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Pinpointing food sources: olfactory and anemotactic orientation in desert ants, Cataglyphis fortis.


Wolf, H; Wehner, R (2000). Pinpointing food sources: olfactory and anemotactic orientation in desert ants, Cataglyphis fortis. Journal of Experimental Biology, 203(5):857-868.

Abstract

Desert ants, Cataglyphis fortis, search for a repeatedly visited food source by employing a combined olfactory and anemotactic orientation strategy (in addition to their visually based path-integration scheme). This behaviour was investigated by video-tracking consecutive foraging trips of individually marked ants under a variety of experimental conditions, including manipulations of the olfactory and wind-detecting systems of the ants. If the wind blows from a constant direction, ants familiar with the feeding site follow outbound paths that lead them into an area 0.5-2.5 m downwind of the feeding station. Here, the ants apparently pick up odour plumes emanating from the food source and follow these by steering an upwind course until they reach the feeder. If the food is removed, foragers usually concentrate their search movements within the area downwind of the feeding site. Only when the wind happens to subside or when tail-wind conditions prevail do the ants steer direct courses towards the food. Elimination of olfactory input by clipping the antennal flagella, or of wind perception by immobilising the bases of the antennae, altered the foraging behaviour of the ants in ways that supported these interpretations. Ants with clipped flagella were never observed to collect food items.

Desert ants, Cataglyphis fortis, search for a repeatedly visited food source by employing a combined olfactory and anemotactic orientation strategy (in addition to their visually based path-integration scheme). This behaviour was investigated by video-tracking consecutive foraging trips of individually marked ants under a variety of experimental conditions, including manipulations of the olfactory and wind-detecting systems of the ants. If the wind blows from a constant direction, ants familiar with the feeding site follow outbound paths that lead them into an area 0.5-2.5 m downwind of the feeding station. Here, the ants apparently pick up odour plumes emanating from the food source and follow these by steering an upwind course until they reach the feeder. If the food is removed, foragers usually concentrate their search movements within the area downwind of the feeding site. Only when the wind happens to subside or when tail-wind conditions prevail do the ants steer direct courses towards the food. Elimination of olfactory input by clipping the antennal flagella, or of wind perception by immobilising the bases of the antennae, altered the foraging behaviour of the ants in ways that supported these interpretations. Ants with clipped flagella were never observed to collect food items.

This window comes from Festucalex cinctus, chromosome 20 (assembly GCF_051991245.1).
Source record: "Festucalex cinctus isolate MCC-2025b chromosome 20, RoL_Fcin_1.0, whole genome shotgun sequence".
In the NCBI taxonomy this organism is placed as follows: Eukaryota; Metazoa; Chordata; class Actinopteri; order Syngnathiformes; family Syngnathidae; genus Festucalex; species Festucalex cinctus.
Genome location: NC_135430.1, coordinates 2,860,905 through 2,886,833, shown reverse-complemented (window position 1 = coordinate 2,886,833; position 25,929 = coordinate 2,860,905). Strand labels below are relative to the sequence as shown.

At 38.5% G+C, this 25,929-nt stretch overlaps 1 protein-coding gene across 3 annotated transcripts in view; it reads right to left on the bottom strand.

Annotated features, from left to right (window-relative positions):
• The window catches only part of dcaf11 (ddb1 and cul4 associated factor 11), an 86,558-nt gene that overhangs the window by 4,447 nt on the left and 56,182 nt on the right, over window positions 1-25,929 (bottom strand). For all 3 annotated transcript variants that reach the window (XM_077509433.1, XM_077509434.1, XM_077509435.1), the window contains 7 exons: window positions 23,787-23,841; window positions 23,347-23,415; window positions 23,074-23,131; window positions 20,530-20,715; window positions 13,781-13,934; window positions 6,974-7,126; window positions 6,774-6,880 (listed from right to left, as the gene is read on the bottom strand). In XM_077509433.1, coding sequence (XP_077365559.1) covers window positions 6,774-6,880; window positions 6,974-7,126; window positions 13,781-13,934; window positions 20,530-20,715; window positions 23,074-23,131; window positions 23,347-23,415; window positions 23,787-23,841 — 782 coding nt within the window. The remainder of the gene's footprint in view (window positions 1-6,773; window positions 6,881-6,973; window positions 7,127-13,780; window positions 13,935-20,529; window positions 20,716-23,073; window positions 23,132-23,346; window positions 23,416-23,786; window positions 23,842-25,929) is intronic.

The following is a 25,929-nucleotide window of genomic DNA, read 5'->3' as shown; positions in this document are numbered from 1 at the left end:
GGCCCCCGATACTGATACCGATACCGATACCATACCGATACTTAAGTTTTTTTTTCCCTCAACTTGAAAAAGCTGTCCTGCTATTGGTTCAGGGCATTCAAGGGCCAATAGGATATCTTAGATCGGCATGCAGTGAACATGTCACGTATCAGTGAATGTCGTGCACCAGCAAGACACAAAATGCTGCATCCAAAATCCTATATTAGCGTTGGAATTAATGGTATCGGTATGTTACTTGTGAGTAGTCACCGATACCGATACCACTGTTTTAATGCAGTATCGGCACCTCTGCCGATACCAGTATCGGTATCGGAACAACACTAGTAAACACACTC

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Additional indexing

Item Type:Journal Article, refereed
Communities & Collections:07 Faculty of Science > Institute of Zoology (former)
Dewey Decimal Classification:570 Life sciences; biology
590 Animals (Zoology)
Language:English
Date:1 March 2000
Deposited On:11 Feb 2008 12:16
Last Modified:05 Apr 2016 12:15
Publisher:Company of Biologists
ISSN:0022-0949
Related URLs:http://jeb.biologists.org/cgi/content/abstract/203/5/857
PubMed ID:10667968
Permanent URL: http://doi.org/10.5167/uzh-636

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